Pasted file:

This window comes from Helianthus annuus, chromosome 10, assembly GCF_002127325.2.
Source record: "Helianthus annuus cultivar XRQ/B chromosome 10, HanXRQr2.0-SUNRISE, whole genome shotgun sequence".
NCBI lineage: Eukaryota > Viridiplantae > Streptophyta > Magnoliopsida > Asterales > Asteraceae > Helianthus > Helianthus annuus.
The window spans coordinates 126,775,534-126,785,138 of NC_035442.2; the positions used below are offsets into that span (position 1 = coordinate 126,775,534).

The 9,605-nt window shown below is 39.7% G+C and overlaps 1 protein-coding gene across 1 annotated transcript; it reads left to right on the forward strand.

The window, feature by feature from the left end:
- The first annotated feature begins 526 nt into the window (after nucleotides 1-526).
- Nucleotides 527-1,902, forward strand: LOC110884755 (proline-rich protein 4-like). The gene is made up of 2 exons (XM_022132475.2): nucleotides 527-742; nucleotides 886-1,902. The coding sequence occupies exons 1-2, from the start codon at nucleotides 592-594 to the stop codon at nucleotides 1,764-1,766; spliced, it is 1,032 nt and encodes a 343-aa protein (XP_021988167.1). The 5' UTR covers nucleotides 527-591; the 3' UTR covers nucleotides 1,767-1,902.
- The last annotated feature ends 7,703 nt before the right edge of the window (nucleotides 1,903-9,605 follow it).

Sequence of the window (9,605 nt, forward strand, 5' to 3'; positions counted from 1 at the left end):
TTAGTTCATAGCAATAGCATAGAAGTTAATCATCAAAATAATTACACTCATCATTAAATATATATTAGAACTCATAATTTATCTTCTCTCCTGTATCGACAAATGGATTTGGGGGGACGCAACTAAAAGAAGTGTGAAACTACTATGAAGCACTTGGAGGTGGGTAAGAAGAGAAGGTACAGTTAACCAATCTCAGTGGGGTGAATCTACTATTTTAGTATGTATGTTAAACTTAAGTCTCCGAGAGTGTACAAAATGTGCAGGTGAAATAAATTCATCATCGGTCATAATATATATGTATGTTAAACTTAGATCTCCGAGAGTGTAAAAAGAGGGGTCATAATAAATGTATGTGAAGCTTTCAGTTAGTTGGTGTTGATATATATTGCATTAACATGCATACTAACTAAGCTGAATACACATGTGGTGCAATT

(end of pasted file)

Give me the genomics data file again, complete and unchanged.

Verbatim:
This window comes from Helianthus annuus, chromosome 10, assembly GCF_002127325.2.
Source record: "Helianthus annuus cultivar XRQ/B chromosome 10, HanXRQr2.0-SUNRISE, whole genome shotgun sequence".
NCBI lineage: Eukaryota > Viridiplantae > Streptophyta > Magnoliopsida > Asterales > Asteraceae > Helianthus > Helianthus annuus.
The window spans coordinates 126,775,534-126,785,138 of NC_035442.2; the positions used below are offsets into that span (position 1 = coordinate 126,775,534).

The 9,605-nt window shown below is 39.7% G+C and overlaps 1 protein-coding gene across 1 annotated transcript; it reads left to right on the forward strand.

The window, feature by feature from the left end:
- The first annotated feature begins 526 nt into the window (after nucleotides 1-526).
- Nucleotides 527-1,902, forward strand: LOC110884755 (proline-rich protein 4-like). The gene is made up of 2 exons (XM_022132475.2): nucleotides 527-742; nucleotides 886-1,902. The coding sequence occupies exons 1-2, from the start codon at nucleotides 592-594 to the stop codon at nucleotides 1,764-1,766; spliced, it is 1,032 nt and encodes a 343-aa protein (XP_021988167.1). The 5' UTR covers nucleotides 527-591; the 3' UTR covers nucleotides 1,767-1,902.
- The last annotated feature ends 7,703 nt before the right edge of the window (nucleotides 1,903-9,605 follow it).

Sequence of the window (9,605 nt, forward strand, 5' to 3'; positions counted from 1 at the left end):
TTAGTTCATAGCAATAGCATAGAAGTTAATCATCAAAATAATTACACTCATCATTAAATATATATTAGAACTCATAATTTATCTTCTCTCCTGTATCGACAAATGGATTTGGGGGGACGCAACTAAAAGAAGTGTGAAACTACTATGAAGCACTTGGAGGTGGGTAAGAAGAGAAGGTACAGTTAACCAATCTCAGTGGGGTGAATCTACTATTTTAGTATGTATGTTAAACTTAAGTCTCCGAGAGTGTACAAAATGTGCAGGTGAAATAAATTCATCATCGGTCATAATATATATGTATGTTAAACTTAGATCTCCGAGAGTGTAAAAAGAGGGGTCATAATAAATGTATGTGAAGCTTTCAGTTAGTTGGTGTTGATATATATTGCATTAACATGCATACTAACTAAGCTGAATACACATGTGGTGCAATT